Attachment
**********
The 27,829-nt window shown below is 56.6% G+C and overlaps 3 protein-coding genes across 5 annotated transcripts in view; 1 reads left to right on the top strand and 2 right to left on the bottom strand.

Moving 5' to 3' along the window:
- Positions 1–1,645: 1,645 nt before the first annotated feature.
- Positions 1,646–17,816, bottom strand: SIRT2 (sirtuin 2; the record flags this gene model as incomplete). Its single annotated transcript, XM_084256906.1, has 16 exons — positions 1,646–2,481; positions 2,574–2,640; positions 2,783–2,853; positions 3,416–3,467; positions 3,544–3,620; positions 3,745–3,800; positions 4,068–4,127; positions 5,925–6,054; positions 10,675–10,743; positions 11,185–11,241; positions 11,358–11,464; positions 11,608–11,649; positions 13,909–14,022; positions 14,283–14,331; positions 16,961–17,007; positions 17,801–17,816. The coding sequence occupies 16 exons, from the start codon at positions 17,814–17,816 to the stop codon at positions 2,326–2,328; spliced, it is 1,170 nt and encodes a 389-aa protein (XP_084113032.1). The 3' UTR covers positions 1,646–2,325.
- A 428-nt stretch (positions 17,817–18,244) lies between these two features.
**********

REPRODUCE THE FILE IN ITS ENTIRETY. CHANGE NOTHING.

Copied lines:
The 27,829-nt window shown below is 56.6% G+C and overlaps 3 protein-coding genes across 5 annotated transcripts in view; 1 reads left to right on the top strand and 2 right to left on the bottom strand.

Moving 5' to 3' along the window:
- Positions 1–1,645: 1,645 nt before the first annotated feature.
- Positions 1,646–17,816, bottom strand: SIRT2 (sirtuin 2; the record flags this gene model as incomplete). Its single annotated transcript, XM_084256906.1, has 16 exons — positions 1,646–2,481; positions 2,574–2,640; positions 2,783–2,853; positions 3,416–3,467; positions 3,544–3,620; positions 3,745–3,800; positions 4,068–4,127; positions 5,925–6,054; positions 10,675–10,743; positions 11,185–11,241; positions 11,358–11,464; positions 11,608–11,649; positions 13,909–14,022; positions 14,283–14,331; positions 16,961–17,007; positions 17,801–17,816. The coding sequence occupies 16 exons, from the start codon at positions 17,814–17,816 to the stop codon at positions 2,326–2,328; spliced, it is 1,170 nt and encodes a 389-aa protein (XP_084113032.1). The 3' UTR covers positions 1,646–2,325.
- A 428-nt stretch (positions 17,817–18,244) lies between these two features.